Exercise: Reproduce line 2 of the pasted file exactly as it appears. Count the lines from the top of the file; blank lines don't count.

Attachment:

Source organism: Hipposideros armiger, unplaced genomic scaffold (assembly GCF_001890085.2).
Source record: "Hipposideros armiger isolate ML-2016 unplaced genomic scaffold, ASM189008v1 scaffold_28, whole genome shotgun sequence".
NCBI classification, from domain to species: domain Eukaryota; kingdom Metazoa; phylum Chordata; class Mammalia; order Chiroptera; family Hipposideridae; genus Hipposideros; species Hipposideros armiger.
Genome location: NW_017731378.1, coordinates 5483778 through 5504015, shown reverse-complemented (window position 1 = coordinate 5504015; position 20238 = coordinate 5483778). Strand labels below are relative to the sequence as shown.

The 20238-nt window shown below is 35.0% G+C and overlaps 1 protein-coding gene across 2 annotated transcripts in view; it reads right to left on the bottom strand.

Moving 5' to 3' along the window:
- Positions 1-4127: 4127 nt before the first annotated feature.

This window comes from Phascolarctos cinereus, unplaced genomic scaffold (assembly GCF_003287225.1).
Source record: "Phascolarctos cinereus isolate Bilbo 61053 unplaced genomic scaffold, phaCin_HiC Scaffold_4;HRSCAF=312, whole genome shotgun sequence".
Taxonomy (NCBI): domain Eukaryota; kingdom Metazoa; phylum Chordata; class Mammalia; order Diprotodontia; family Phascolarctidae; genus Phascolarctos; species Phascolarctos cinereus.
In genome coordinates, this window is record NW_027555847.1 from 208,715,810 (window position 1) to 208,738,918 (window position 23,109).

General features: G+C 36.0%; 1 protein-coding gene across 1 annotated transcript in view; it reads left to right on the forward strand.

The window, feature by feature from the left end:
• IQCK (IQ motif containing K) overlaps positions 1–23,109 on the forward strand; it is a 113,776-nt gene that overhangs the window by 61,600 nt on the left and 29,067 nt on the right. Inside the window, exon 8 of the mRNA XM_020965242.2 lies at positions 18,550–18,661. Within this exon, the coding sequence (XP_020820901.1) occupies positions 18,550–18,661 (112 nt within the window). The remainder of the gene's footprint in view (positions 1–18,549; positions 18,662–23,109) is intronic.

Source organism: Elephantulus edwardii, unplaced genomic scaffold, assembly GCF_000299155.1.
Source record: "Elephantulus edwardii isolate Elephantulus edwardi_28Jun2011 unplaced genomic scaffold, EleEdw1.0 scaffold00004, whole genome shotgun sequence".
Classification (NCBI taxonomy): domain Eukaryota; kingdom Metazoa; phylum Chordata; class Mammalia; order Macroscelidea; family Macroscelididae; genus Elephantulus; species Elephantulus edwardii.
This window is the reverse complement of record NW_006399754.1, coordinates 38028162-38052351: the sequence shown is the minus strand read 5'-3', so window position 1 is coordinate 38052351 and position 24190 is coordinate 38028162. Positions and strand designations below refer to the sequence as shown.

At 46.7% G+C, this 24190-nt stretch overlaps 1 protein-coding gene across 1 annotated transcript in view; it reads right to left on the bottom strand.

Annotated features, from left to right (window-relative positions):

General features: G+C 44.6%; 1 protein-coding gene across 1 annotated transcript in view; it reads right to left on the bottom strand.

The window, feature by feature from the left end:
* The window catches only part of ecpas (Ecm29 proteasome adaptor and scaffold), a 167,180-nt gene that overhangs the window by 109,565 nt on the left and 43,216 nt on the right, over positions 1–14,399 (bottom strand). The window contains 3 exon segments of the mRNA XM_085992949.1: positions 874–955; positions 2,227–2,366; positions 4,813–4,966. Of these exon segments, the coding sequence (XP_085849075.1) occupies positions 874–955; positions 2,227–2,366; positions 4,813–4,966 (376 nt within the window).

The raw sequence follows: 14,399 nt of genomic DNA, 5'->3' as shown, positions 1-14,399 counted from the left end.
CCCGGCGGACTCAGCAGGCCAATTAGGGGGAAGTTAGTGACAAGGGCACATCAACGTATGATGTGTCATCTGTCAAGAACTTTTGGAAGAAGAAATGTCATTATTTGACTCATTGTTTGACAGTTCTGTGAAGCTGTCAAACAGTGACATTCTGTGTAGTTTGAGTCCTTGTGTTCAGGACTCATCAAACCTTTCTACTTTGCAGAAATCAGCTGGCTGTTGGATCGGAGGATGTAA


Source record: "Hipposideros armiger isolate ML-2016 unplaced genomic scaffold, ASM189008v1 scaffold_28, whole genome shotgun sequence".